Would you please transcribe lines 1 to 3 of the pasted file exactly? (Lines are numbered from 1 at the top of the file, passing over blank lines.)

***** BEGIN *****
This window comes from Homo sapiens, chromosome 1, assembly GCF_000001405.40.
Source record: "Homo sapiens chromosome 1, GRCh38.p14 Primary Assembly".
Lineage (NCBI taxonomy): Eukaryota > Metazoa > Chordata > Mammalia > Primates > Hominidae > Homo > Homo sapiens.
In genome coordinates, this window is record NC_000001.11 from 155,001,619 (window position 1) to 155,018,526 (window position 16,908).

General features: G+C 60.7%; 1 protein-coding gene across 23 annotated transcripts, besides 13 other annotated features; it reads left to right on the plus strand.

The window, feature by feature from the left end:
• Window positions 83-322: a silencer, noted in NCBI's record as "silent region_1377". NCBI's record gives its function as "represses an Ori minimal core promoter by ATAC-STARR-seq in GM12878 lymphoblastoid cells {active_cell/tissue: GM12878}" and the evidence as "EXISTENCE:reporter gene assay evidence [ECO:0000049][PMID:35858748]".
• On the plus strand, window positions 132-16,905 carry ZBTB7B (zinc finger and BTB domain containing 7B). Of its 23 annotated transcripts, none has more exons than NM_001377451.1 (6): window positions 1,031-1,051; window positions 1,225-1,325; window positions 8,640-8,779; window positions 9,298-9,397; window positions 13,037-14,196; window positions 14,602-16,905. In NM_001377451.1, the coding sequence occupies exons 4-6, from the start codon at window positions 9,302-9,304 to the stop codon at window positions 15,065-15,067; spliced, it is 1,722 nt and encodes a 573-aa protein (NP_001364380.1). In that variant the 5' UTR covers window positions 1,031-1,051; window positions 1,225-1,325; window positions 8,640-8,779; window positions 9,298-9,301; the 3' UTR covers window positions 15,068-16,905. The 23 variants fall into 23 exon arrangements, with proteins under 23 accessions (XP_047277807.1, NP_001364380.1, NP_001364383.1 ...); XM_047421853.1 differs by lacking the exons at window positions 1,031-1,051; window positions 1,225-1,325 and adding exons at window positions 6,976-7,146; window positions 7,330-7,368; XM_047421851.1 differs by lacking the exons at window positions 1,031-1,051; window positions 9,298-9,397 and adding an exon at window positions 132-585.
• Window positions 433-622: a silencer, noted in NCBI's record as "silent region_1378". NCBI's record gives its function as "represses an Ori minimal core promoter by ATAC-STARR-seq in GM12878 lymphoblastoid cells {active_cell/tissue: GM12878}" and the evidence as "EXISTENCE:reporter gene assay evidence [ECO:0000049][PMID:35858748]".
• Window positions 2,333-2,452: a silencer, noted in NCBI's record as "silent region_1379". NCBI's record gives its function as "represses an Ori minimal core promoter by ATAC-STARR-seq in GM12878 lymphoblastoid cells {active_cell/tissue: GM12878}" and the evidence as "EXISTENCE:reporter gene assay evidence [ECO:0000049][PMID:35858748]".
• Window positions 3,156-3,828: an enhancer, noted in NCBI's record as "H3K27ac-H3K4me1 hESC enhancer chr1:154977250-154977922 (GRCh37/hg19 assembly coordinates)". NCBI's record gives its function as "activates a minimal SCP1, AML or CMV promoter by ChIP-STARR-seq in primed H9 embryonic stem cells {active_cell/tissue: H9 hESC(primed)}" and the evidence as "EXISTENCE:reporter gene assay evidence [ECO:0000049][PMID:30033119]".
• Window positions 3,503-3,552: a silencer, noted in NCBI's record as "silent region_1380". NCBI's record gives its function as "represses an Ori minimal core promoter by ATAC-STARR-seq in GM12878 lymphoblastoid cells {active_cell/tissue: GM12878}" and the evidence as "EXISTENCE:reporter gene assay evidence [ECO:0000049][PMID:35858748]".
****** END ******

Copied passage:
This window comes from Homo sapiens, chromosome 1, assembly GCF_000001405.40.
Source record: "Homo sapiens chromosome 1, GRCh38.p14 Primary Assembly".
Lineage (NCBI taxonomy): Eukaryota > Metazoa > Chordata > Mammalia > Primates > Hominidae > Homo > Homo sapiens.